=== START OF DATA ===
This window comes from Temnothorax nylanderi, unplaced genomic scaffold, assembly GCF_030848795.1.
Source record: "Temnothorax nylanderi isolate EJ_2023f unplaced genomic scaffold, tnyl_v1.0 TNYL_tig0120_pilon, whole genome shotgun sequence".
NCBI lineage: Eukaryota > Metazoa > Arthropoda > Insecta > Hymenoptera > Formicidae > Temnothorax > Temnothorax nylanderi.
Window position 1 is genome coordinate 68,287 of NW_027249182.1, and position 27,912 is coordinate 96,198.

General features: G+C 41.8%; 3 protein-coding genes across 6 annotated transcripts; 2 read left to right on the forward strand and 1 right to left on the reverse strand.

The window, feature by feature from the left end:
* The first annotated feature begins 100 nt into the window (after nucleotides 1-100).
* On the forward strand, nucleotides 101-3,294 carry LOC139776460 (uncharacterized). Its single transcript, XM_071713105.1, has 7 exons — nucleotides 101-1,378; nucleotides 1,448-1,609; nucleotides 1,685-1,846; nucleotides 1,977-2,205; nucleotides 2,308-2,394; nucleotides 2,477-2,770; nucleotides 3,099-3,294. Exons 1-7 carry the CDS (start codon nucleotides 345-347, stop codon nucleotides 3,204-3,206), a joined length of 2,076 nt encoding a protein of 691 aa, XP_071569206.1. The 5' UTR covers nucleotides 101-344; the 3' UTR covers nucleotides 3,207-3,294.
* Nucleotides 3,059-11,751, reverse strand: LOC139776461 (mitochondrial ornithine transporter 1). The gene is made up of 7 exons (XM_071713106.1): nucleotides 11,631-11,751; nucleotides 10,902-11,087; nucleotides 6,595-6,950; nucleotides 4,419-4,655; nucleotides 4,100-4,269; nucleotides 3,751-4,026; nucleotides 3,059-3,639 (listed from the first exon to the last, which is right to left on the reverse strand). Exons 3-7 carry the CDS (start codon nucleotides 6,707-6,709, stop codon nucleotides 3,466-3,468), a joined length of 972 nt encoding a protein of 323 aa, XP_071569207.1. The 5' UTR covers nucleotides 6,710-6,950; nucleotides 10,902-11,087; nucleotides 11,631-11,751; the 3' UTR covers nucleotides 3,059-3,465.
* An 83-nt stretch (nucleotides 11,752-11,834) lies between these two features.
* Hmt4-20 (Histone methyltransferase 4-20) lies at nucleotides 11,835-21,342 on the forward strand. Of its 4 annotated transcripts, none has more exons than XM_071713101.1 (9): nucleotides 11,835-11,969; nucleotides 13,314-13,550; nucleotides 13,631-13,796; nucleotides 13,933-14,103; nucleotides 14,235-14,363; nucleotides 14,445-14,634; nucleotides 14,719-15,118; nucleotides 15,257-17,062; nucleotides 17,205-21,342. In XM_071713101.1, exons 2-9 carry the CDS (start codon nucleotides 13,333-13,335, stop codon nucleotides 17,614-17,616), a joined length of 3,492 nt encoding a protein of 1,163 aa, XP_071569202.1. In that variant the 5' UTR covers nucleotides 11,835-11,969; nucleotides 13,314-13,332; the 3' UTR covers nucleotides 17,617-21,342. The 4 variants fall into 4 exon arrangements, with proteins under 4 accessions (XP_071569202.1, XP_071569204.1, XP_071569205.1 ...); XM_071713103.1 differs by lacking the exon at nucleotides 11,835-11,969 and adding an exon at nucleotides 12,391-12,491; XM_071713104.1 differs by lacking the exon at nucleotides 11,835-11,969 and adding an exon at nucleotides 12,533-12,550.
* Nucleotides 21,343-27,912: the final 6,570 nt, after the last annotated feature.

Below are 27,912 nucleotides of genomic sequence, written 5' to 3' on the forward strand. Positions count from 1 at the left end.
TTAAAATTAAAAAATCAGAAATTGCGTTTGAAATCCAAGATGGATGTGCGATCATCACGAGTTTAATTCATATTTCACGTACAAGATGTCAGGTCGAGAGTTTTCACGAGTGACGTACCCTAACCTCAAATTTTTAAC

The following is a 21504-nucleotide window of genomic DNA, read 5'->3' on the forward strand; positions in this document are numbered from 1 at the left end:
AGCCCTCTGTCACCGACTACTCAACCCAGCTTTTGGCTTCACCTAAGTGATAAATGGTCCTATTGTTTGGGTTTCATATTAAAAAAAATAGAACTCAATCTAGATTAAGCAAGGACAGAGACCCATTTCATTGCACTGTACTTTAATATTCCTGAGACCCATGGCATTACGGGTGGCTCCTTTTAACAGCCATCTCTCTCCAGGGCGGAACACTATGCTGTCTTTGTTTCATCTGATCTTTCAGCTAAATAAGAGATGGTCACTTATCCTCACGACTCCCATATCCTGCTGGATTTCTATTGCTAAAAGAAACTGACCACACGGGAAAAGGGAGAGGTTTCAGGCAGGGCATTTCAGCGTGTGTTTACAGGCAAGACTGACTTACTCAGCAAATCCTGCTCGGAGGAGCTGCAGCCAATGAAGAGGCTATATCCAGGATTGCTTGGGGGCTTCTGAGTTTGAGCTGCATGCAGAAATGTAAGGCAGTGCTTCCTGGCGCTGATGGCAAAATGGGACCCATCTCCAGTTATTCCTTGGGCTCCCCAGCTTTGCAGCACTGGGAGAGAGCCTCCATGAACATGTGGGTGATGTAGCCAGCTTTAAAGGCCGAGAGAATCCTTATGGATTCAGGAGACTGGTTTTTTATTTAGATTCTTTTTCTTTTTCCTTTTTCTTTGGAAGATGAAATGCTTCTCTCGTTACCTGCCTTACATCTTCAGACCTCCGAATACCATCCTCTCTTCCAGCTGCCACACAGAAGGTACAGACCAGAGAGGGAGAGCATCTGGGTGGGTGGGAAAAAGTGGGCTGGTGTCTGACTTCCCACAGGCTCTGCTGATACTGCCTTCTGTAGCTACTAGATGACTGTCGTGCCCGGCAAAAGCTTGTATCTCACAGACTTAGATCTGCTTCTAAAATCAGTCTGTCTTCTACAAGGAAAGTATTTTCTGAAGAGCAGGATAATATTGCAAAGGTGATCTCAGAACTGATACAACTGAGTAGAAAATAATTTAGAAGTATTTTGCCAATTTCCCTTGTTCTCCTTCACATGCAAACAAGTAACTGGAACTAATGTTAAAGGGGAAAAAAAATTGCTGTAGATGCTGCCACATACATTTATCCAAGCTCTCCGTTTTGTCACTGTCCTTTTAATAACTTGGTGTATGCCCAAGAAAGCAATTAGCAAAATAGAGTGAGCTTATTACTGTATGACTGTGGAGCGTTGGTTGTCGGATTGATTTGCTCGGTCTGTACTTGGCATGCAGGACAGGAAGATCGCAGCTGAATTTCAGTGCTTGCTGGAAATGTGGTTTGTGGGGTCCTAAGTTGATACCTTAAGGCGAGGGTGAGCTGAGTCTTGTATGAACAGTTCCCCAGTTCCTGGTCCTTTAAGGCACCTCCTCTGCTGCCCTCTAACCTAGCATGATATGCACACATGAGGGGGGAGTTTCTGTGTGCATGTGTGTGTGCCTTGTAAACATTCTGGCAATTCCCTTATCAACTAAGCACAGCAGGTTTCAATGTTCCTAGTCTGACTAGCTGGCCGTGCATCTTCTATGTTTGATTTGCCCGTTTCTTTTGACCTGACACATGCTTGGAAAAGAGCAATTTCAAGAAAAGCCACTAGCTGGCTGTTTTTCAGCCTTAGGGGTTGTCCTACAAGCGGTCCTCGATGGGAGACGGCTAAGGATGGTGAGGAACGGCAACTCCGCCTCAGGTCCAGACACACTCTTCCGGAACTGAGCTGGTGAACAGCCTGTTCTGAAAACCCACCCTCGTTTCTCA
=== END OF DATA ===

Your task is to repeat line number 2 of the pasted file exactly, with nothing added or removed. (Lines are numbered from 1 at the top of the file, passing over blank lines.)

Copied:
Source record: "Temnothorax nylanderi isolate EJ_2023f unplaced genomic scaffold, tnyl_v1.0 TNYL_tig0120_pilon, whole genome shotgun sequence".